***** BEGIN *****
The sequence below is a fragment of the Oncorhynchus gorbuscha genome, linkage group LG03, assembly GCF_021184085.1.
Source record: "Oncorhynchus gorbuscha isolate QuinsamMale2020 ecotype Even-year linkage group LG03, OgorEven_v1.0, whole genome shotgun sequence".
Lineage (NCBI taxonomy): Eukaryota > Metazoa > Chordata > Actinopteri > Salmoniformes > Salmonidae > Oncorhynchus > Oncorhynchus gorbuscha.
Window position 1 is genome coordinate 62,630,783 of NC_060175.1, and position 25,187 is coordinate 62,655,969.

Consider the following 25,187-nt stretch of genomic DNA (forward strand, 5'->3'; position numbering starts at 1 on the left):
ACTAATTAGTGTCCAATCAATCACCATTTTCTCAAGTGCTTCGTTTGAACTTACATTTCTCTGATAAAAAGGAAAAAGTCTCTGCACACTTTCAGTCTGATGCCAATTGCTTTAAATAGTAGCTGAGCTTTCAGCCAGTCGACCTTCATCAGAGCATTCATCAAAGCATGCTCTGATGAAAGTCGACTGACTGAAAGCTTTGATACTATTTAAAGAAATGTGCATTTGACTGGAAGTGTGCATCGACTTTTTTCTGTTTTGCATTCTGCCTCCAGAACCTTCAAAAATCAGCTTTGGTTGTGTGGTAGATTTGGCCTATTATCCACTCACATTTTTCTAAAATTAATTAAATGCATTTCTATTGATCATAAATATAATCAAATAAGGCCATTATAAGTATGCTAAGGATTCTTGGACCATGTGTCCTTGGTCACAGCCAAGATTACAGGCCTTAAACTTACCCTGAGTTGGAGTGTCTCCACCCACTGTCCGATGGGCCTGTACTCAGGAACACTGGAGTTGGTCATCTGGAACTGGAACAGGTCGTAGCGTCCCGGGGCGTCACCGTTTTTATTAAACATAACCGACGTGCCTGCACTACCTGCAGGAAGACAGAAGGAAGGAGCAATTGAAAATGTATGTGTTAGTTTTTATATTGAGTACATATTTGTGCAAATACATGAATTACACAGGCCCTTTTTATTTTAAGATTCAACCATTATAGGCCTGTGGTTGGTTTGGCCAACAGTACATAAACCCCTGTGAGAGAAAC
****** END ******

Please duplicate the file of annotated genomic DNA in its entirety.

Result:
The sequence below is a fragment of the Oncorhynchus gorbuscha genome, linkage group LG03, assembly GCF_021184085.1.
Source record: "Oncorhynchus gorbuscha isolate QuinsamMale2020 ecotype Even-year linkage group LG03, OgorEven_v1.0, whole genome shotgun sequence".
Lineage (NCBI taxonomy): Eukaryota > Metazoa > Chordata > Actinopteri > Salmoniformes > Salmonidae > Oncorhynchus > Oncorhynchus gorbuscha.
Window position 1 is genome coordinate 62,630,783 of NC_060175.1, and position 25,187 is coordinate 62,655,969.

Consider the following 25,187-nt stretch of genomic DNA (forward strand, 5'->3'; position numbering starts at 1 on the left):
ACTAATTAGTGTCCAATCAATCACCATTTTCTCAAGTGCTTCGTTTGAACTTACATTTCTCTGATAAAAAGGAAAAAGTCTCTGCACACTTTCAGTCTGATGCCAATTGCTTTAAATAGTAGCTGAGCTTTCAGCCAGTCGACCTTCATCAGAGCATTCATCAAAGCATGCTCTGATGAAAGTCGACTGACTGAAAGCTTTGATACTATTTAAAGAAATGTGCATTTGACTGGAAGTGTGCATCGACTTTTTTCTGTTTTGCATTCTGCCTCCAGAACCTTCAAAAATCAGCTTTGGTTGTGTGGTAGATTTGGCCTATTATCCACTCACATTTTTCTAAAATTAATTAAATGCATTTCTATTGATCATAAATATAATCAAATAAGGCCATTATAAGTATGCTAAGGATTCTTGGACCATGTGTCCTTGGTCACAGCCAAGATTACAGGCCTTAAACTTACCCTGAGTTGGAGTGTCTCCACCCACTGTCCGATGGGCCTGTACTCAGGAACACTGGAGTTGGTCATCTGGAACTGGAACAGGTCGTAGCGTCCCGGGGCGTCACCGTTTTTATTAAACATAACCGACGTGCCTGCACTACCTGCAGGAAGACAGAAGGAAGGAGCAATTGAAAATGTATGTGTTAGTTTTTATATTGAGTACATATTTGTGCAAATACATGAATTACACAGGCCCTTTTTATTTTAAGATTCAACCATTATAGGCCTGTGGTTGGTTTGGCCAACAGTACATAAACCCCTGTGAGAGAAAC